Sunday, November 24, 2013


Click here, then read. 

I like to be honest only sometimes.  These times don’t get me very far.  There is not really a jackpot at the end of the rainbow of honesty.

I know I’m not the most social of human beings; I value quiet more than I should.  If things can be quiet, I can relax.  Some noisy times I remember in life were when I pressed my ear to the heating vent on our living room floor in 1979, when my sister told my parents in the basement that she was pregnant.  The older kids were always noisier. I remember when the middle girls were teenagers and didn’t want to wear their snowboots to school anymore.  Secretly, in my mind, I already knew they left their boots behind the garbage cans in the alley, but when they would argue about it with my mom—who really wanted them to wear their boots—I would just cave in and promise the world that I would always wear mine.

Not that the world was listening.  I was just never looking for trouble.

I remember stealing a cigarette lighter from my mom one time when we were still living in the upper peninsula.  I probably didn’t like it that she smoked, but that’s not why I took the lighter.  We were moving again, this time back to Minnesota, so I figured I’d bury an artifact of us behind the lilac bushes.  Maybe I’d get the chance to dig it up one day.  It was 1976.  There were a lot of time capsules being buried then.

In my memory, there is a segue between tromping around in deep snow to find Christmas trees in Escanaba, Michigan, to sitting at the breakfast table in Bemidji, Minnesota, watching my parents chase my older siblings around.  It was entire discord.  I would be having a fine enough time eating fried eggs on a Friday morning and my mother would go shooting by, trying to drag my sisters into their boots.  I would wait for us to go to the state park, then a drunk sister would show up and she would have to go with us.  I remember sitting at the top of the staircase when I should have been in bed, listening to my own parents’ raised voices…with nobody else in the house.  I was kind of used to noise then, because the older kids were starting to have babies, but the tenor of my parents’ voices against one another was new.  That definitely meant that something was wrong.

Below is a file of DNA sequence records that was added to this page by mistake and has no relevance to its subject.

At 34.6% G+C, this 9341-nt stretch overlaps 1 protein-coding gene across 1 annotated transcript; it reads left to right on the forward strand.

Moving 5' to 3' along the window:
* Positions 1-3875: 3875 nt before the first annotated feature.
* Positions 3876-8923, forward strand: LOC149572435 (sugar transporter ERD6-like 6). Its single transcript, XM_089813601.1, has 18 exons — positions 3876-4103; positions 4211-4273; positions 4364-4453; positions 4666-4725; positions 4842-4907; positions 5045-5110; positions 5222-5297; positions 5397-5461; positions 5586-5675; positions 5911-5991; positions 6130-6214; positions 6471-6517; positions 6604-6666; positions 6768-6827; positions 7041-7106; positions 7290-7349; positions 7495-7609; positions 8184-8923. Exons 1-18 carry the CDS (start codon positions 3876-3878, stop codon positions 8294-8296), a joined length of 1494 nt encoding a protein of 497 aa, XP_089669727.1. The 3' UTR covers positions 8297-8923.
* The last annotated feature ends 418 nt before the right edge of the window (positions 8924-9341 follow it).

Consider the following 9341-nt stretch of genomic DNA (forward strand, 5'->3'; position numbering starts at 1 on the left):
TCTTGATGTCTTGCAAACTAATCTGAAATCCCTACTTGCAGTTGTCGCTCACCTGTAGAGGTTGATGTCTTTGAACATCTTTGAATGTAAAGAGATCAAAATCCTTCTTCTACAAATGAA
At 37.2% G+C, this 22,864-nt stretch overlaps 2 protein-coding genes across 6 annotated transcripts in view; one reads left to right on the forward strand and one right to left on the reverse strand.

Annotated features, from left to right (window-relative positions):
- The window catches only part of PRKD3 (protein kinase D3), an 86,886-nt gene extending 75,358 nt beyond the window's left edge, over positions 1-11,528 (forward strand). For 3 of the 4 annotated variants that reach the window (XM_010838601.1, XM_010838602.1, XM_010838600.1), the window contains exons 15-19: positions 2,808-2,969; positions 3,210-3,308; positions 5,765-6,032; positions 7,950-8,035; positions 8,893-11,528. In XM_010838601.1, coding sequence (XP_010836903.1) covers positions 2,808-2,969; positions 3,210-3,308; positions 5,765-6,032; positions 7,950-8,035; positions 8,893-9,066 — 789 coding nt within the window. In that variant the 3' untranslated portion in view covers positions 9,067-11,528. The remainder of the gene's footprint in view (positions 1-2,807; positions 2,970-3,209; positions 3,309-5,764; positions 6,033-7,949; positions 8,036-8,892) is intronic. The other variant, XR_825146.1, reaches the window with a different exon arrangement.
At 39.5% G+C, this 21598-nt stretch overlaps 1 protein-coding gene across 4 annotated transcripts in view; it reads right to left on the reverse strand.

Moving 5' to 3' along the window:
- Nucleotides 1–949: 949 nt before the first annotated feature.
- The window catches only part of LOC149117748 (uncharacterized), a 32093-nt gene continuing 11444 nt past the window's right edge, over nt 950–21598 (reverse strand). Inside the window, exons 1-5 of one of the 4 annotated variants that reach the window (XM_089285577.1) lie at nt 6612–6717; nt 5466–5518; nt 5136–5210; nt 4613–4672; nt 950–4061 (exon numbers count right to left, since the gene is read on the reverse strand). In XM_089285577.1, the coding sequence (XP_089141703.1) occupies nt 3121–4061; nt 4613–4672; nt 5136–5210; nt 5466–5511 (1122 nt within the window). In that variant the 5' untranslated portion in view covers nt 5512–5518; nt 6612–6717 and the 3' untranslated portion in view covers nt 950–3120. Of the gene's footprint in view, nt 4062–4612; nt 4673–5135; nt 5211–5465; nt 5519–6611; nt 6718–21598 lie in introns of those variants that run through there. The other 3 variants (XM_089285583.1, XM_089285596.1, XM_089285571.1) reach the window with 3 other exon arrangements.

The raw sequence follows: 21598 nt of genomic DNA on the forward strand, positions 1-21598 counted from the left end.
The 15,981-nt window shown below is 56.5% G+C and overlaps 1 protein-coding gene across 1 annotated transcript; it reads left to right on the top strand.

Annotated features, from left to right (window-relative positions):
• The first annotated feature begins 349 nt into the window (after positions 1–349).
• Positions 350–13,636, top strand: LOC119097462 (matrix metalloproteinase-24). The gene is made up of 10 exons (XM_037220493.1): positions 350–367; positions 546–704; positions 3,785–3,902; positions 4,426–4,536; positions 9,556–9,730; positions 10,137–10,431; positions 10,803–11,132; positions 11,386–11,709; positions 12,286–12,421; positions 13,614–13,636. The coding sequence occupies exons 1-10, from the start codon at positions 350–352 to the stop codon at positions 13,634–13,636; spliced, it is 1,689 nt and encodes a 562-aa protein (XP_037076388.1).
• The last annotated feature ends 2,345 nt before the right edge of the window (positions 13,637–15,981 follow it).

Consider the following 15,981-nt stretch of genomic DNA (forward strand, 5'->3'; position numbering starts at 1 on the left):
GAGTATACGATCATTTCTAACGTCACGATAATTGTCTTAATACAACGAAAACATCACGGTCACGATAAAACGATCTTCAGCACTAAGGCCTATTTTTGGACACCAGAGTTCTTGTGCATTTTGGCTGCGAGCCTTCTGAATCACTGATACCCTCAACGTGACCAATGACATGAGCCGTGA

My dad liked to transplant trees and never thought much about moving us around, so off we went again from Minnesota to Pennsylvania in what seemed like a sorry parade, but I was so used to it.  I was fourteen but grew up to match my next sister’s 19, the next one at 21, and so forth.  There were enough kids and babies at that point to distract everyone from me.  I felt largely on my own, but I wasn’t. 

I would always be surprised in Pennsylvania when a sibling or anybody would show up.  Sometimes they wanted to live with us, and sometimes they got their own apartment.  I remember having to share a fan with my pregnant sister, the two and a half of us sleeping in a tiny upstairs. I knew then that quiet would get me nowhere, so I thrusted myself upon the world in my way.  I had never done this before, to my mind.

This took playing my guitar in a musty basement, making six-egg cheesy omelets by myself on Saturday mornings, and making my dog a bologna-cheese sandwich the night before my dad put him down. 

We were moving again.

I was voted “most outgoing” in our senior year high school album, but I have no idea why.  I was the photographer for our yearbook, but for as much as I felt part of anything, I might as well have been the film. 

I went on to work the regular jobs as camp counselor, barmaid, tutor at the challenged center, my dry-cleaning stint.  I must have been loud sometimes in my relationships, but it was always quiet when I ran at night.  Not safe, but quiet.

I am still jangled to the present almost every time I look up.  I respect people who have had jobs outside of education; it seems like I’ve been raised in school and I’m still there.  “Huh?” and “What?” come out of my mouth too often.  I still can’t take a break-up, yours or mine, or President Kennedy’s.

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